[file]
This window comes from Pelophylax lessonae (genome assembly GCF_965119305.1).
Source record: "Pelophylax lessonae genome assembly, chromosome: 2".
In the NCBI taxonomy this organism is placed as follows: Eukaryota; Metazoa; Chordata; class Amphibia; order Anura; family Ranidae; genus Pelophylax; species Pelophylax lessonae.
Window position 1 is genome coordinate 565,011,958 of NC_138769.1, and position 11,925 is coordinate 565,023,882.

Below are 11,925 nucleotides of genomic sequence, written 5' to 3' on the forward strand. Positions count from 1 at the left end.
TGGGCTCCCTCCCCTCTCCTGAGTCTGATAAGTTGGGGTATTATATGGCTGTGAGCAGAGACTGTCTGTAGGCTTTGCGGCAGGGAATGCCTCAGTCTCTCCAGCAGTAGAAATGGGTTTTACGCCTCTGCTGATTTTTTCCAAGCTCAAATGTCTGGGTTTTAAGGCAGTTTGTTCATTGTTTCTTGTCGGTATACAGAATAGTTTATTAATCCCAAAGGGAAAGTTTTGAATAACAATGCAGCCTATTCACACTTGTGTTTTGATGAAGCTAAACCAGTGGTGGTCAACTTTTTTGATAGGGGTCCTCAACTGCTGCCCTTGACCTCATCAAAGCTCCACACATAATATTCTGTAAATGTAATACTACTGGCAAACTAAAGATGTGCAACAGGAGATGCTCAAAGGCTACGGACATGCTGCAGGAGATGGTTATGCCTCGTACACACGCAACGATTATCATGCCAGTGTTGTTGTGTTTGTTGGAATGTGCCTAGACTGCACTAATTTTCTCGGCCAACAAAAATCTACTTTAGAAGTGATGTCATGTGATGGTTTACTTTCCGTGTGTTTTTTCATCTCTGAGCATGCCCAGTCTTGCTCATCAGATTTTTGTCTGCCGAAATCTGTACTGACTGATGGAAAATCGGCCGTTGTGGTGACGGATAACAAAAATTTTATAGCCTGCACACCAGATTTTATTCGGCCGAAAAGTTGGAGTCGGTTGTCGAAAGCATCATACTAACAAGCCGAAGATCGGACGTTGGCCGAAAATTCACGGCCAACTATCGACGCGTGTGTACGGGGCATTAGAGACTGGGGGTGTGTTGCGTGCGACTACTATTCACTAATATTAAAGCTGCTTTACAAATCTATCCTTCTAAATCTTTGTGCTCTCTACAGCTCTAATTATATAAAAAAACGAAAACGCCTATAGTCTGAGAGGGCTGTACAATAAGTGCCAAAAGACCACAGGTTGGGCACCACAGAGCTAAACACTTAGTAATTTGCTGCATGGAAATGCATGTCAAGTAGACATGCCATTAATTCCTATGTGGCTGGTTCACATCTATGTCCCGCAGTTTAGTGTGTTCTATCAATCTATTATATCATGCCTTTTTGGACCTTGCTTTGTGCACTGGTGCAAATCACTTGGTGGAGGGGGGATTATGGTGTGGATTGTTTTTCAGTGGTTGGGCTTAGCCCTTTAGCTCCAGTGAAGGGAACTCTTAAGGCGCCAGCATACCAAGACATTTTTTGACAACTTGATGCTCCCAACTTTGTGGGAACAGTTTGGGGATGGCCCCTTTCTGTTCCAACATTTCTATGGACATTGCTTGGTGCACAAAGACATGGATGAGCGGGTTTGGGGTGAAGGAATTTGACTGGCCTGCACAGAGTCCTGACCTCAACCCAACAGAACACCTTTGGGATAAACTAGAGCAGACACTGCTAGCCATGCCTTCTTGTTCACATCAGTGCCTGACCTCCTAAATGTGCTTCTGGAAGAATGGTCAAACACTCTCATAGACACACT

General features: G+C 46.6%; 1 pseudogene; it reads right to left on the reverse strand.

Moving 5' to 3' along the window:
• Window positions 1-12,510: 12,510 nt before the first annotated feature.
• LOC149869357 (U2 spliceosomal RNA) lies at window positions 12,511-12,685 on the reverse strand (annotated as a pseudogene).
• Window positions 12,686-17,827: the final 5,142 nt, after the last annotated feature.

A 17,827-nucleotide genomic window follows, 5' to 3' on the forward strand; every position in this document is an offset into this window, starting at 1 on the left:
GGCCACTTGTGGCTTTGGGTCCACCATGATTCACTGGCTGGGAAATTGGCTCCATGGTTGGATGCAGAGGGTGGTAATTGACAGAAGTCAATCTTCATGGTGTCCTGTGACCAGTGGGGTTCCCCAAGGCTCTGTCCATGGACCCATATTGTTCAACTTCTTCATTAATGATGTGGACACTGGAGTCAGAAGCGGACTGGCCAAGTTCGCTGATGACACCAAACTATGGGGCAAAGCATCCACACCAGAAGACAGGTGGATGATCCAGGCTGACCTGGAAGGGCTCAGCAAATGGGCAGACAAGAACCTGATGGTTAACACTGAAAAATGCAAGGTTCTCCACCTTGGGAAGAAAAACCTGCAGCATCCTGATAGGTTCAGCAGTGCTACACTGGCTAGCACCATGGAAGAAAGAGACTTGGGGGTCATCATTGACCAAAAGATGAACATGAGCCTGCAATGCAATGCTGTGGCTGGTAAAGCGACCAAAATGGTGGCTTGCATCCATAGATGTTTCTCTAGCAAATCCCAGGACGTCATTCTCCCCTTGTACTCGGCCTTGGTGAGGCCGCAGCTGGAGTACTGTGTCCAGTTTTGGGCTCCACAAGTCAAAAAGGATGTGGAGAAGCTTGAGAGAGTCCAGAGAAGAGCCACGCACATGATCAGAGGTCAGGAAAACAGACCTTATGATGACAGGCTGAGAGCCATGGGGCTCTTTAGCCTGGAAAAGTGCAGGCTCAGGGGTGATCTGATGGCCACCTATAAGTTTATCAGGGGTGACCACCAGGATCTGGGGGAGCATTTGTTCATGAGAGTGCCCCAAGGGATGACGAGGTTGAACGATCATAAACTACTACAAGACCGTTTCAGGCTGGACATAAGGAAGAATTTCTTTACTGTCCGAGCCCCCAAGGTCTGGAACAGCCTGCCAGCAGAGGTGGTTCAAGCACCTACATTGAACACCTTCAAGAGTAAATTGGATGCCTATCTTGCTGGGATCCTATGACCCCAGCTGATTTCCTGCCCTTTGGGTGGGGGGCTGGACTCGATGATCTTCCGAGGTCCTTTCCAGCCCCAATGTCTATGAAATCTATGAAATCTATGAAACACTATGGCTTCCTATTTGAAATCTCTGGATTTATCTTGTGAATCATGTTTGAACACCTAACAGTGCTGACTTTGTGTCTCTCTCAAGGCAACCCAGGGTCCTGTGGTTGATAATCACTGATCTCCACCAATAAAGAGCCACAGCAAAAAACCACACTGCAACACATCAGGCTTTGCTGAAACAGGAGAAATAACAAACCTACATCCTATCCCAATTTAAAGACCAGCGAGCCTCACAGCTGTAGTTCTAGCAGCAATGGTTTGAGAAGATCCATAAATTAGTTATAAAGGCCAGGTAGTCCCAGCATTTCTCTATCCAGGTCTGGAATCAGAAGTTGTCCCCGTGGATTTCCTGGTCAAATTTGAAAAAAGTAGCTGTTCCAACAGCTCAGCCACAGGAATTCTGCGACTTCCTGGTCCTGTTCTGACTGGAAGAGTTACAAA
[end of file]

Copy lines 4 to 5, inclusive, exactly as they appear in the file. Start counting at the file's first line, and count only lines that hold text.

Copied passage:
Window position 1 is genome coordinate 565,011,958 of NC_138769.1, and position 11,925 is coordinate 565,023,882.

Below are 11,925 nucleotides of genomic sequence, written 5' to 3' on the forward strand. Positions count from 1 at the left end.